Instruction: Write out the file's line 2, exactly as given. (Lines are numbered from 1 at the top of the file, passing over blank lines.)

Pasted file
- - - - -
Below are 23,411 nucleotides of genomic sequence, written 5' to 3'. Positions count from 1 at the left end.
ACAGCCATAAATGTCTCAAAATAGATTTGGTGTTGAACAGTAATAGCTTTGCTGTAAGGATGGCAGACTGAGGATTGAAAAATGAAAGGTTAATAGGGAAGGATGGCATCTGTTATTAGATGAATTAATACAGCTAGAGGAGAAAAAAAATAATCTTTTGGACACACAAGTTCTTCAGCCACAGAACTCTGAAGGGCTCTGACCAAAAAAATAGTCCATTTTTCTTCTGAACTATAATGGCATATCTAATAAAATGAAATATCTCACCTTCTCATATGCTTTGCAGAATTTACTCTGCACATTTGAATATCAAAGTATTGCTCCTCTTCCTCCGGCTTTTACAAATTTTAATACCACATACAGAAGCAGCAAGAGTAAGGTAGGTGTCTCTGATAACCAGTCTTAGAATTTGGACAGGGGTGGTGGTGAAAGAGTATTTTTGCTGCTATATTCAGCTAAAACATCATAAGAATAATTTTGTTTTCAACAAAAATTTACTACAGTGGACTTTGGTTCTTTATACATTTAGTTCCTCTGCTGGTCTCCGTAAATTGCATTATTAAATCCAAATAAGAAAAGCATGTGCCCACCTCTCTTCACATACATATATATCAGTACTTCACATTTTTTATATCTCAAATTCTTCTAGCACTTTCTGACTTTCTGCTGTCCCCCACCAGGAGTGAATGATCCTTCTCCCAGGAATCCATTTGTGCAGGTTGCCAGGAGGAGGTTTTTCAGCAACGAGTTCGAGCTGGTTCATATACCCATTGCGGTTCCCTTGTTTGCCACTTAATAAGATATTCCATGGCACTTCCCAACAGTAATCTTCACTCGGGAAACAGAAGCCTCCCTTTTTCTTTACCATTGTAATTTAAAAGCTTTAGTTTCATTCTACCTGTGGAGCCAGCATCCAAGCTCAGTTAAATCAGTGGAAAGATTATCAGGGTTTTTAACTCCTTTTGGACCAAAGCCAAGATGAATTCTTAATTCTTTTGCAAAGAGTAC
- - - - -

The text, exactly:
ACAGCCATAAATGTCTCAAAATAGATTTGGTGTTGAACAGTAATAGCTTTGCTGTAAGGATGGCAGACTGAGGATTGAAAAATGAAAGGTTAATAGGGAAGGATGGCATCTGTTATTAGATGAATTAATACAGCTAGAGGAGAAAAAAAATAATCTTTTGGACACACAAGTTCTTCAGCCACAGAACTCTGAAGGGCTCTGACCAAAAAAATAGTCCATTTTTCTTCTGAACTATAATGGCATATCTAATAAAATGAAATATCTCACCTTCTCATATGCTTTGCAGAATTTACTCTGCACATTTGAATATCAAAGTATTGCTCCTCTTCCTCCGGCTTTTACAAATTTTAATACCACATACAGAAGCAGCAAGAGTAAGGTAGGTGTCTCTGATAACCAGTCTTAGAATTTGGACAGGGGTGGTGGTGAAAGAGTATTTTTGCTGCTATATTCAGCTAAAACATCATAAGAATAATTTTGTTTTCAACAAAAATTTACTACAGTGGACTTTGGTTCTTTATACATTTAGTTCCTCTGCTGGTCTCCGTAAATTGCATTATTAAATCCAAATAAGAAAAGCATGTGCCCACCTCTCTTCACATACATATATATCAGTACTTCACATTTTTTATATCTCAAATTCTTCTAGCACTTTCTGACTTTCTGCTGTCCCCCACCAGGAGTGAATGATCCTTCTCCCAGGAATCCATTTGTGCAGGTTGCCAGGAGGAGGTTTTTCAGCAACGAGTTCGAGCTGGTTCATATACCCATTGCGGTTCCCTTGTTTGCCACTTAATAAGATATTCCATGGCACTTCCCAACAGTAATCTTCACTCGGGAAACAGAAGCCTCCCTTTTTCTTTACCATTGTAATTTAAAAGCTTTAGTTTCATTCTACCTGTGGAGCCAGCATCCAAGCTCAGTTAAATCAGTGGAAAGATTATCAGGGTTTTTAACTCCTTTTGGACCAAAGCCAAGATGAATTCTTAATTCTTTTGCAAAGAGTAC